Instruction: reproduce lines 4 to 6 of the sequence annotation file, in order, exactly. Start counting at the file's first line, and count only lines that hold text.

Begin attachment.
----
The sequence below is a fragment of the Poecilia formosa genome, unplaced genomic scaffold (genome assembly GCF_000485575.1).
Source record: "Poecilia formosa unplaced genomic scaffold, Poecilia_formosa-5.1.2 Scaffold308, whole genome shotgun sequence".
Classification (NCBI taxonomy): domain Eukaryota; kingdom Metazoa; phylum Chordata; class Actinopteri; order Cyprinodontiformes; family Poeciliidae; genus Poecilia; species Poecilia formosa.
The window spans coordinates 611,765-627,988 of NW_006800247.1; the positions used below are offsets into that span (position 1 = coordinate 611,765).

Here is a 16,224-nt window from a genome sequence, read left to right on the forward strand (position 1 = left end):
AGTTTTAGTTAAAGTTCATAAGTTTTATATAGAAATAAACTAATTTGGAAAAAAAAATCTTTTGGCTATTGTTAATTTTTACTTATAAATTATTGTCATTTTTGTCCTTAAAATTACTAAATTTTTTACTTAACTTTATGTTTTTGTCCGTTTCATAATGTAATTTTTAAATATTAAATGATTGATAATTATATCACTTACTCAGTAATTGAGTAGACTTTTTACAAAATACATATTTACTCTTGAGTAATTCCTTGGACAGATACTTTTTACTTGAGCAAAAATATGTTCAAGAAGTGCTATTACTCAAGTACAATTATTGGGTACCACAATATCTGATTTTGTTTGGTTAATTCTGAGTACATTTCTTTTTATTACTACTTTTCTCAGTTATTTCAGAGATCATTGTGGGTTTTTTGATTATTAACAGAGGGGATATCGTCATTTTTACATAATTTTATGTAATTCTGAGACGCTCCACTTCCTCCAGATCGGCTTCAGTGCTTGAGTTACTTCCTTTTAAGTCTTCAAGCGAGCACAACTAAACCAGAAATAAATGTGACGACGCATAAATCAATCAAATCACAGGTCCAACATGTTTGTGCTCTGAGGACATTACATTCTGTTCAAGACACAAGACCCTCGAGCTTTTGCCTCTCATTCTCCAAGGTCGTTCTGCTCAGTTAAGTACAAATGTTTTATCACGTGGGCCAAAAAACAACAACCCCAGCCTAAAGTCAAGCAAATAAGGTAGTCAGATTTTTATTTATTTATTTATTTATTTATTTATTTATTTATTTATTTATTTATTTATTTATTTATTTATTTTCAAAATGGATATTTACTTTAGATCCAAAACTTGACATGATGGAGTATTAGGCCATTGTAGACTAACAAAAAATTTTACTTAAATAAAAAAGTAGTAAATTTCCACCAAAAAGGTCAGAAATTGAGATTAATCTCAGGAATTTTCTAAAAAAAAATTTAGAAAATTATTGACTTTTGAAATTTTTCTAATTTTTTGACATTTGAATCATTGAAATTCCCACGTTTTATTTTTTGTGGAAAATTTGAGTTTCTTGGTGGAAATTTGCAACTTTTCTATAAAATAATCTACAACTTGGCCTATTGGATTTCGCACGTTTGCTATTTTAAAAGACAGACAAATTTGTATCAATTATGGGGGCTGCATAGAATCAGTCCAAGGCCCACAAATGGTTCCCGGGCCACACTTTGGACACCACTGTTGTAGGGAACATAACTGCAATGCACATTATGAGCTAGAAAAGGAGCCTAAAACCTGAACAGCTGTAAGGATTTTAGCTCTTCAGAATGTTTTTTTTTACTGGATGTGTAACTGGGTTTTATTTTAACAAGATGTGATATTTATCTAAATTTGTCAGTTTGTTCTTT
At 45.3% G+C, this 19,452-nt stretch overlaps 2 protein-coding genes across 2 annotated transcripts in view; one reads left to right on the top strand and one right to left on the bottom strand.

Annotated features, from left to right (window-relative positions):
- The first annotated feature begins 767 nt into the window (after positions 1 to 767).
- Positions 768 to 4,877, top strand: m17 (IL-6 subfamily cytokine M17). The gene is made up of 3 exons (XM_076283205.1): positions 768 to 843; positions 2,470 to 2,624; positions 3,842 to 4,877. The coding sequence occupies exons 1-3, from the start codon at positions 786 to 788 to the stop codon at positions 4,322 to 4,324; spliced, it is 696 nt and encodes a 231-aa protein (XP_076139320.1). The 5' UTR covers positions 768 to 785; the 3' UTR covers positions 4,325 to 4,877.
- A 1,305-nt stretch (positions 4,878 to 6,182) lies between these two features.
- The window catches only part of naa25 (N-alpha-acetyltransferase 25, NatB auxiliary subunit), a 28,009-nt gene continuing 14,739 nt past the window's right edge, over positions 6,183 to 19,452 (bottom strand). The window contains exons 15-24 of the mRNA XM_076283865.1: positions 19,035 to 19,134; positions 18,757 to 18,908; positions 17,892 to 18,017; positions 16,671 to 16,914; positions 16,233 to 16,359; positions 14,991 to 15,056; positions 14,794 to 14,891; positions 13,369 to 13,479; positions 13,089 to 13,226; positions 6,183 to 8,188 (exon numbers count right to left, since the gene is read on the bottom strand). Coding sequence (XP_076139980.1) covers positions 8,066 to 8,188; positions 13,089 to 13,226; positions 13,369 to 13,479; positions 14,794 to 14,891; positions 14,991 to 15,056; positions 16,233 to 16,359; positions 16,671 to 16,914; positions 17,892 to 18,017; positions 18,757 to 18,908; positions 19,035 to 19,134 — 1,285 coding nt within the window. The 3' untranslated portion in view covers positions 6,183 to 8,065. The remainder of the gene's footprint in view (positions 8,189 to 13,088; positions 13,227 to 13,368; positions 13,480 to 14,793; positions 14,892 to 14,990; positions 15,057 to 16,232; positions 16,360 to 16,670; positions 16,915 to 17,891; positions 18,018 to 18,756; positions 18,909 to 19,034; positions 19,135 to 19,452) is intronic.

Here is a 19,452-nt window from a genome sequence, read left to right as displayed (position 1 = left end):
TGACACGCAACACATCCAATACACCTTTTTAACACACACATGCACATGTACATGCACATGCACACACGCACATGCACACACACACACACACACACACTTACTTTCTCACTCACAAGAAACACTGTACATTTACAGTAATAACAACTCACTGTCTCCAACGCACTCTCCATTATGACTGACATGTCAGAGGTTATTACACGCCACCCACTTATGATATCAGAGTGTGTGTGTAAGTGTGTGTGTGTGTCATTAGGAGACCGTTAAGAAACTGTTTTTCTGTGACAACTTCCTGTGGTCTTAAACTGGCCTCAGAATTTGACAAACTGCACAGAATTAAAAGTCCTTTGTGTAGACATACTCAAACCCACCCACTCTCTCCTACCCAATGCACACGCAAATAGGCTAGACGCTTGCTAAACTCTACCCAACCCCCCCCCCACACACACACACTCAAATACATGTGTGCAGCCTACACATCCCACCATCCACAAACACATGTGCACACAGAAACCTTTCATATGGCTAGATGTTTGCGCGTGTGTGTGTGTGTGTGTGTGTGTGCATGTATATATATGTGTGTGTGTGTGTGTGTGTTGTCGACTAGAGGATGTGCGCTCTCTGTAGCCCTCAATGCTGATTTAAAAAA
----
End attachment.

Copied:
The window spans coordinates 611,765-627,988 of NW_006800247.1; the positions used below are offsets into that span (position 1 = coordinate 611,765).

Here is a 16,224-nt window from a genome sequence, read left to right on the forward strand (position 1 = left end):
AGTTTTAGTTAAAGTTCATAAGTTTTATATAGAAATAAACTAATTTGGAAAAAAAAATCTTTTGGCTATTGTTAATTTTTACTTATAAATTATTGTCATTTTTGTCCTTAAAATTACTAAATTTTTTACTTAACTTTATGTTTTTGTCCGTTTCATAATGTAATTTTTAAATATTAAATGATTGATAATTATATCACTTACTCAGTAATTGAGTAGACTTTTTACAAAATACATATTTACTCTTGAGTAATTCCTTGGACAGATACTTTTTACTTGAGCAAAAATATGTTCAAGAAGTGCTATTACTCAAGTACAATTATTGGGTACCACAATATCTGATTTTGTTTGGTTAATTCTGAGTACATTTCTTTTTATTACTACTTTTCTCAGTTATTTCAGAGATCATTGTGGGTTTTTTGATTATTAACAGAGGGGATATCGTCATTTTTACATAATTTTATGTAATTCTGAGACGCTCCACTTCCTCCAGATCGGCTTCAGTGCTTGAGTTACTTCCTTTTAAGTCTTCAAGCGAGCACAACTAAACCAGAAATAAATGTGACGACGCATAAATCAATCAAATCACAGGTCCAACATGTTTGTGCTCTGAGGACATTACATTCTGTTCAAGACACAAGACCCTCGAGCTTTTGCCTCTCATTCTCCAAGGTCGTTCTGCTCAGTTAAGTACAAATGTTTTATCACGTGGGCCAAAAAACAACAACCCCAGCCTAAAGTCAAGCAAATAAGGTAGTCAGATTTTTATTTATTTATTTATTTATTTATTTATTTATTTATTTATTTATTTATTTATTTATTTATTTATTTTCAAAATGGATATTTACTTTAGATCCAAAACTTGACATGATGGAGTATTAGGCCATTGTAGACTAACAAAAAATTTTACTTAAATAAAAAAGTAGTAAATTTCCACCAAAAAGGTCAGAAATTGAGATTAATCTCAGGAATTTTCTAAAAAAAAATTTAGAAAATTATTGACTTTTGAAATTTTTCTAATTTTTTGACATTTGAATCATTGAAATTCCCACGTTTTATTTTTTGTGGAAAATTTGAGTTTCTTGGTGGAAATTTGCAACTTTTCTATAAAATAATCTACAACTTGGCCTATTGGATTTCGCACGTTTGCTATTTTAAAAGACAGACAAATTTGTATCAATTATGGGGGCTGCATAGAATCAGTCCAAGGCCCACAAATGGTTCCCGGGCCACACTTTGGACACCACTGTTGTAGGGAACATAACTGCAATGCACATTATGAGCTAGAAAAGGAGCCTAAAACCTGAACAGCTGTAAGGATTTTAGCTCTTCAGAATGTTTTTTTTTACTGGATGTGTAACTGGGTTTTATTTTAACAAGATGTGATATTTATCTAAATTTGTCAGTTTGTTCTTT